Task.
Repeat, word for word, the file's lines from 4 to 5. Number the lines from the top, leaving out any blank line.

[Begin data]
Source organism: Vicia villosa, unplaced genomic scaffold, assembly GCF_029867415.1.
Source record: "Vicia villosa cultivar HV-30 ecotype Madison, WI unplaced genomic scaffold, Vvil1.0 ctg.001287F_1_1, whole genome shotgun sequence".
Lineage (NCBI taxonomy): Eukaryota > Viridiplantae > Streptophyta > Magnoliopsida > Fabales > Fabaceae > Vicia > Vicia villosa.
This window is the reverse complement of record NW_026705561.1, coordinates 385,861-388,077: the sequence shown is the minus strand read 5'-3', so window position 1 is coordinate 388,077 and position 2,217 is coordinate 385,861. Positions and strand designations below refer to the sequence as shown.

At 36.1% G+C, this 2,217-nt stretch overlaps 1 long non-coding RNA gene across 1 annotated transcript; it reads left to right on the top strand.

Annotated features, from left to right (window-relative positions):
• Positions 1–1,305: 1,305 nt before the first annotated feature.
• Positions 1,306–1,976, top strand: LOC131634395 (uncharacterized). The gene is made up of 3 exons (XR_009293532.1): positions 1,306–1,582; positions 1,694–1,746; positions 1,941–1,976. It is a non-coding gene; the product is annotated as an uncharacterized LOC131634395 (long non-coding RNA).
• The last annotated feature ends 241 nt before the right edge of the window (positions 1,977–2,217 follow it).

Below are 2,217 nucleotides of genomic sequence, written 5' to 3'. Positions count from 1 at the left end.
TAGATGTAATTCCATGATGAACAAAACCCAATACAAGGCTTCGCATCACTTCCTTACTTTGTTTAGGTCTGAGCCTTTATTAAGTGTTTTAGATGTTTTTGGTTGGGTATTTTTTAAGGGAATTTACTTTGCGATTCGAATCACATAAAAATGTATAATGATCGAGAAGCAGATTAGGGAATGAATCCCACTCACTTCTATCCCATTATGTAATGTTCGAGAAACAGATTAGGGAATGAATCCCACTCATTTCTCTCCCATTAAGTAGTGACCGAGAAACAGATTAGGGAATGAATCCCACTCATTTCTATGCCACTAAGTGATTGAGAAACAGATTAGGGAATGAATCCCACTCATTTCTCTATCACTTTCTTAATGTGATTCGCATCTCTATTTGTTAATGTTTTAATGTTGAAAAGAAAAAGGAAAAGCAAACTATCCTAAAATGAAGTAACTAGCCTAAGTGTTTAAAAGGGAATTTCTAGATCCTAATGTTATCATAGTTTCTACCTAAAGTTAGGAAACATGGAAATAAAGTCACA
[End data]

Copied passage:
This window is the reverse complement of record NW_026705561.1, coordinates 385,861-388,077: the sequence shown is the minus strand read 5'-3', so window position 1 is coordinate 388,077 and position 2,217 is coordinate 385,861. Positions and strand designations below refer to the sequence as shown.

At 36.1% G+C, this 2,217-nt stretch overlaps 1 long non-coding RNA gene across 1 annotated transcript; it reads left to right on the top strand.